The Right to Disconnect

Recent amendments to the Fair Work Act 2009 (Cth) (FW Act) provide employees with new rights to disengage from work-related communications outside of their regular working hours. These upcoming changes affect employers across all industries, and employers whose employees regularly monitor communications or respond to enquiries from third parties outside of their core working hours need to be aware of these changes.
These new protections for employees, known as the “right to disconnect”, mean that:

  1. An employee may refuse to monitor, read or respond to contact, or attempted contact, from an employer outside of the employee’s working hours unless the refusal is unreasonable; and
  2. An employee may refuse to monitor, read or respond to contact, or attempted contact, from a third party (e.g. a client) if the contact or attempted contact relates to their work and is outside of the employee’s working hours unless the refusal is unreasonable.

Once the right to disconnect comes into force, the protections will be a workplace right, meaning employers will be prohibited from taking adverse action against an employee because that employee has the right, has exercised the right, or proposes to exercise the right.

Without limiting the matters which an employer must take into account in determining whether an employee’s refusal to be contacted is unreasonable, an employer must consider the following factors:

  • the reason for the contact or attempted contact;
  • how the contact or attempted contact is made and the level of disruption the contact or attempted contact causes the employee;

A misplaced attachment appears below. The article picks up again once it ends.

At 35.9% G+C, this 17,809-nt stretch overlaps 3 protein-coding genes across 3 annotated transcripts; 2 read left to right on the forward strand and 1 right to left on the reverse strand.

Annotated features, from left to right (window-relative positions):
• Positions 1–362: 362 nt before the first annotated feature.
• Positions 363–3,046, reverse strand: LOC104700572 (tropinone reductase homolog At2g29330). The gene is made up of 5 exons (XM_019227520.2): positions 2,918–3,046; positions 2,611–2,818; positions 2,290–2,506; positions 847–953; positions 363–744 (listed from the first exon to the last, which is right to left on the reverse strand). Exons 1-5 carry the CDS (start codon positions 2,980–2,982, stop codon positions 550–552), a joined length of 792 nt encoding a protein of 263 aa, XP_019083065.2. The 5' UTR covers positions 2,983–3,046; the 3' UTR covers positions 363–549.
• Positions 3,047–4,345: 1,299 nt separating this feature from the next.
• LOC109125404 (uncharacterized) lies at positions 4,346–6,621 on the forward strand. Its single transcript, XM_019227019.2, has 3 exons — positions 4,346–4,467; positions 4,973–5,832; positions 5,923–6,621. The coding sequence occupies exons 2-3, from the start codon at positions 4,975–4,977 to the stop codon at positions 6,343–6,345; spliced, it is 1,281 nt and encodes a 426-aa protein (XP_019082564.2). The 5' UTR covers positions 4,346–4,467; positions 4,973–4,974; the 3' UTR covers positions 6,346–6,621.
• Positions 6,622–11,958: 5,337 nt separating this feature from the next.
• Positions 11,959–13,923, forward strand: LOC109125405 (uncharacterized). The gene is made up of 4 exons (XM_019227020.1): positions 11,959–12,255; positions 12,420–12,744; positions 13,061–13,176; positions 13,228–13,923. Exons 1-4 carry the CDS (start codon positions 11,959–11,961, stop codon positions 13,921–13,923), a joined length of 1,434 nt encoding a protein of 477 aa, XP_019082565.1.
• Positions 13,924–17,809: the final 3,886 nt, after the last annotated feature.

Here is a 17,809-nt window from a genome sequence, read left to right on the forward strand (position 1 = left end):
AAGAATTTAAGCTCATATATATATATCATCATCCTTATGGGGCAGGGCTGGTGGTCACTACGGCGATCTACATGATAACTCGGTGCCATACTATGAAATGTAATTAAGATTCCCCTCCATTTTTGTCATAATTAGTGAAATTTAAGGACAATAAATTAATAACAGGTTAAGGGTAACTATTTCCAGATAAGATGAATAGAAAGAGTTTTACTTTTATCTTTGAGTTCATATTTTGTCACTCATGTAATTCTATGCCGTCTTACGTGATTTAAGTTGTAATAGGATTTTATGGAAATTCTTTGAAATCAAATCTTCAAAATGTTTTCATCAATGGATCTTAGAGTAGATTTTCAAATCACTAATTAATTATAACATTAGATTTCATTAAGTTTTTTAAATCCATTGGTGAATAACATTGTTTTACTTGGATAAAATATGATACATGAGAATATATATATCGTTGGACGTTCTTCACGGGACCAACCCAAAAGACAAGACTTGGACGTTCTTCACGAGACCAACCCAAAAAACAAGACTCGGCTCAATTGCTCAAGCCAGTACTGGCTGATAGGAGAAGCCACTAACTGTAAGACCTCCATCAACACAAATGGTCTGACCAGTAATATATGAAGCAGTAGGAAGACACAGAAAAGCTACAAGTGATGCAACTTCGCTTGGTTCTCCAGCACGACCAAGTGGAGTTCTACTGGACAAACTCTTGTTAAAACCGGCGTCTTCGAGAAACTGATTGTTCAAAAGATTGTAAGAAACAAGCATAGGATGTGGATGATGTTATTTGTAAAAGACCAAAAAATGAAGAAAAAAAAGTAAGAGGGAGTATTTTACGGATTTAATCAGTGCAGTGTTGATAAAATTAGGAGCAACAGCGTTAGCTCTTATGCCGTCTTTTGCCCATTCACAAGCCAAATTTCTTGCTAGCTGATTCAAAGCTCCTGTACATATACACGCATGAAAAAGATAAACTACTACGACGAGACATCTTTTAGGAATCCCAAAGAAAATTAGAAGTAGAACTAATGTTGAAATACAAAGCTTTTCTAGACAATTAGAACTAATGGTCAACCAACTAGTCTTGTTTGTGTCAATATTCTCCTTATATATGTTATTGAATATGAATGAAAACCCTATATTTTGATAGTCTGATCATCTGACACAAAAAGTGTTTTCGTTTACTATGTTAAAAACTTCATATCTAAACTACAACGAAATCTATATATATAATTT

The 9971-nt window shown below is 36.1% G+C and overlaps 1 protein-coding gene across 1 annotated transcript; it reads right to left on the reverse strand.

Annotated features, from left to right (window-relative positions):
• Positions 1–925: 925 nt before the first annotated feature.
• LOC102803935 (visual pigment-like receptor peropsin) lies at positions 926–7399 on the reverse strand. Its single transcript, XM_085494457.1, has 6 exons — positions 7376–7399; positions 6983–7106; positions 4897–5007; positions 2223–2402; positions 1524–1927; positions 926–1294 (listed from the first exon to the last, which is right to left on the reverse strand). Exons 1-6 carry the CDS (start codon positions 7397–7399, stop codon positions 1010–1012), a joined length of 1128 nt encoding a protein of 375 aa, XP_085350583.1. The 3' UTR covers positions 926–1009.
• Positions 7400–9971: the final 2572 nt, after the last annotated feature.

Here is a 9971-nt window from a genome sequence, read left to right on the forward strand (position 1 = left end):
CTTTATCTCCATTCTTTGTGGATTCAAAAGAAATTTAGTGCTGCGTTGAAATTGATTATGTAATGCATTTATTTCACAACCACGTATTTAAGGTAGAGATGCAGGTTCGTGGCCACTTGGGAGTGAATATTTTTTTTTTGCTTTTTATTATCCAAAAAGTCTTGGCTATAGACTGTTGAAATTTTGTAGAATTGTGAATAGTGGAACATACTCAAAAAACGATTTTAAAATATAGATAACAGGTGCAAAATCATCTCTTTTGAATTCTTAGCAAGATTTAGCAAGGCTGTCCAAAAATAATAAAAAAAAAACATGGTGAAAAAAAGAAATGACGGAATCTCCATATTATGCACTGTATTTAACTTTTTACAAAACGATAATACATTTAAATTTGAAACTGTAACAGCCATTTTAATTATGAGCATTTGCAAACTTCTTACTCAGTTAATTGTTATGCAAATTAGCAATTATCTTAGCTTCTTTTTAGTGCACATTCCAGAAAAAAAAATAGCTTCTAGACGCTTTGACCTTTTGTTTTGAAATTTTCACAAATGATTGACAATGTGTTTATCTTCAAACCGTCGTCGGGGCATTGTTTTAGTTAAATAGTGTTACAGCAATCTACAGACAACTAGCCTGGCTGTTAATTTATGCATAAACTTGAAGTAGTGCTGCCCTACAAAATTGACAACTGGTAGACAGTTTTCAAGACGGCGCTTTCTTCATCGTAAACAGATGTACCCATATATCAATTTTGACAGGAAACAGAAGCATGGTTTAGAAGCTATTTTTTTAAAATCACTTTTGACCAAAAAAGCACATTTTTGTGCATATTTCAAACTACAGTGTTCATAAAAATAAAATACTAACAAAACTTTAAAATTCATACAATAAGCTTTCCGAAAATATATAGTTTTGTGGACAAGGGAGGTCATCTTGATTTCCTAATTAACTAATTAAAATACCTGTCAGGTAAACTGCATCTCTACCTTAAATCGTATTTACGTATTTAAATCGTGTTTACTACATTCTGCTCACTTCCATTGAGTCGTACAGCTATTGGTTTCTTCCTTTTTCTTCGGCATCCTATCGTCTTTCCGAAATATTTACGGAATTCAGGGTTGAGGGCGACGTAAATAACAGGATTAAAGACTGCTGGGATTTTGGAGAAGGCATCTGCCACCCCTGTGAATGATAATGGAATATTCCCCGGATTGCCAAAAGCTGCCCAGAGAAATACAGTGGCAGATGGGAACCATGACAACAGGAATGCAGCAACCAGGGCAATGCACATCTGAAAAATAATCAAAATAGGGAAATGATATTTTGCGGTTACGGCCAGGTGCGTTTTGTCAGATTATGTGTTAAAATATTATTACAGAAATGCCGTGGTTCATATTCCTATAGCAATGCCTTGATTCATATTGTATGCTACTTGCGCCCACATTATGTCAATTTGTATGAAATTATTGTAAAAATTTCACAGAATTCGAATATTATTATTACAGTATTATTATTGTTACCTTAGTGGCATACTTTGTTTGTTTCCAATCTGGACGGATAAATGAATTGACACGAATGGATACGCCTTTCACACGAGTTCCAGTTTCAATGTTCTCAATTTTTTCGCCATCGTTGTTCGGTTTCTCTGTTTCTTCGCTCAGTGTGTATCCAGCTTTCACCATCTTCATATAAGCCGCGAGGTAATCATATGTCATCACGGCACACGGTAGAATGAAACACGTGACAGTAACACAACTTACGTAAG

• the extent to which the employee is compensated (which may include non-monetary compensation) to remain available to perform work during the period in which the contact or attempted contact is made, or for working additional hours, outside of the employee’s ordinary working hours;
  • the nature of the employee’s role and the employee’s level of responsibility; and
  • the employee’s personal circumstances (including family or caring responsibilities).

However, an employee’s refusal to monitor or be contacted by their employer, or from a third party will be unreasonable if the contact or attempted contact is required under a law of the Commonwealth, a State or a Territory.

If there is a dispute about what amounts to a reasonable or unreasonable refusal to be contacted, the parties to the dispute must attempt to resolve the dispute at the workplace level through discussions between the parties. If this fails to resolve the dispute, an employer or employee can apply to the Fair Work Commission (FWC) for assistance in resolving the dispute, including by arbitration. Alternatively, a party may apply to the FWC for a “stop” order to:

  • prevent the employee from continuing to unreasonably refuse to monitor, read or respond to contact or attempted contact;
  • prevent the employer from taking action (including disciplinary action) against the employee because of the employer’s belief that the employee’s refusal is unreasonable; or